Out of Sync
Boeing makes planes faster than the Outdoor Industry makes jackets.
They moved the trade show again. Pushed back another month, the Outdoor Industry’s big powwow now asks buyers to purchase a summer season’s worth of product without any idea of what worked for them the summer before.
The buying cycle doesn’t work very well anymore. Originally trade shows followed a sales season. Buyers could look at their sales numbers and put together a logical open to buy plan for the next year. Eventually the shows were pushed back because the supply chain moved to Asia and the brands needed more time for knitting, weaving, sewing and shipping. Buyers got bigger discounts and better terms, however, they still had just enough sales history with the current season to confidently forecast the purchasing for the next year.
Now the supply chain needs more time.
In this just-in-time world Boeing makes airplanes faster than the Outdoor Industry makes jackets. From the date an outdoor brand knows what product it is going to make until the delivery driver rolls boxes into a brick-and-mortar retailer is about 18 months. When goods are made half a world away with material logistics that snake through multiple countries and cultures the result is product disconnection. Too much product, not enough, wrong time, wrong color, something is always off. Production continues to be in step with the seasons at the expense of efficiency.
Seasons seem quaint when it snows in May and the temperatures are in the 90s in October. Customers purchase when they need something, want something or are enticed by price. The Internet feeds off the latter two and just-across-town retailers have held on to “need” which traditionally has been related in some way to the calendar. Increasingly that calendar and sales seasons are disconnected as well.
That leaves the industry exactly where it is. Big players that can stock everything all the time and sell off-price when the brands over produce can sit back and ride out the turbulence while the little brick-and-mortar retailers with limited floor space and scant money are forced to place risky bets on their inventory matching cultural trend and crazy weather.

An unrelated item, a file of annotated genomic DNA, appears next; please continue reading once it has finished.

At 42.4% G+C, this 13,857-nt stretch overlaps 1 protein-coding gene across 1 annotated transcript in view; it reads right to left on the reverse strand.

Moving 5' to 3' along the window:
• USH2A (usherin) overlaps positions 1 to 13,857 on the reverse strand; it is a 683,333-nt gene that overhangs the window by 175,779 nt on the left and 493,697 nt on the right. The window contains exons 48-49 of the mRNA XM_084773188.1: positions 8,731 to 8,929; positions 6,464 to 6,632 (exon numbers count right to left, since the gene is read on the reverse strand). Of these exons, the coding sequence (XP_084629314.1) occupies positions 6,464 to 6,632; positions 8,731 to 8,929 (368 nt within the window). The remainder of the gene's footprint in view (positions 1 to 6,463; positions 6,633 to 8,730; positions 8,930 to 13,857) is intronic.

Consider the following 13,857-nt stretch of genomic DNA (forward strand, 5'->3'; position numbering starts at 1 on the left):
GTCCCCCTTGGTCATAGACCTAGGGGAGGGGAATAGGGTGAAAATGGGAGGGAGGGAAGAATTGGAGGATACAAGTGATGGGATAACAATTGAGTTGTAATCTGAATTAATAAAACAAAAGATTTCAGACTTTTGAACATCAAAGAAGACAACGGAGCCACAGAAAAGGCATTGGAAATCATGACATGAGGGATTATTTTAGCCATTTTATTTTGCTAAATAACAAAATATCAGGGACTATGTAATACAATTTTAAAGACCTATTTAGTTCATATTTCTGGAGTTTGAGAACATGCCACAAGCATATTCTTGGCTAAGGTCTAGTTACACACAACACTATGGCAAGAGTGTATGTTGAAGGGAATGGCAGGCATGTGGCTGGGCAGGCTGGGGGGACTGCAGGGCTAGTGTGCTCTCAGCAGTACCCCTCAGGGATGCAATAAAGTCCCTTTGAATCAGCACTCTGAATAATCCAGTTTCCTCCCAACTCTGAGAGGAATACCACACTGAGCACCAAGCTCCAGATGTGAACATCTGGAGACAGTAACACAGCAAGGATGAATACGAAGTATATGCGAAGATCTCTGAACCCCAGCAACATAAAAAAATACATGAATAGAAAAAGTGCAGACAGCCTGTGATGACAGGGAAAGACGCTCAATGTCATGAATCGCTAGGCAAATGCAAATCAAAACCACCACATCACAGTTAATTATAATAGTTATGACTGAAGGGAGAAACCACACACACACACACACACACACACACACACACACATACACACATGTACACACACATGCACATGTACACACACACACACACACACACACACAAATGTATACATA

The Outdoor Industry was built on the backs of these smaller independent shops. With creaking floorboards and bells on the door the outdoor specialty retailer sits at the intersection of application and innovation. They sell really cool tools and they personally know how to use them. While the legitimacy of outdoor product is increasingly found on Internet forums and website reviews, there is no substitute for an expert summarizing the community’s collective knowledge tailored to the circumstances of an individual customer. The word we used to use for this interaction was called “service.”
Specialty retail is inherently prescriptive. The needs of the customer are considered and satisfied in real time by a real person. In contrast, Internet retail carpet bombs categories and leaves it to the consumer to pick up the relevant pieces and make some sense of their meaning. Without the stabilizing effect of the outdoor brick-and-mortar stores the entire industry becomes much more caveat emptor.
Instead of standing behind those specialty retailers working in the trenches, the brands and trade shows seem to be betting on the Internet’s air superiority. They bend and flex their business model to accommodate antiquated supply chains and massive production minimums to the benefit of businesses that have virtual stores, not real ones.
In order to support the real live actual people that spend their days working in outdoor shops, the industry will have to make product more in sync with reality; the reality of political change, the reality of climate change and the growing overall feeling in our society that people make a difference.
Disclaimer: Mr. Gray often uses chopsticks to get out of sync. His opinions and eating habits are his own and the Publisher may not share them.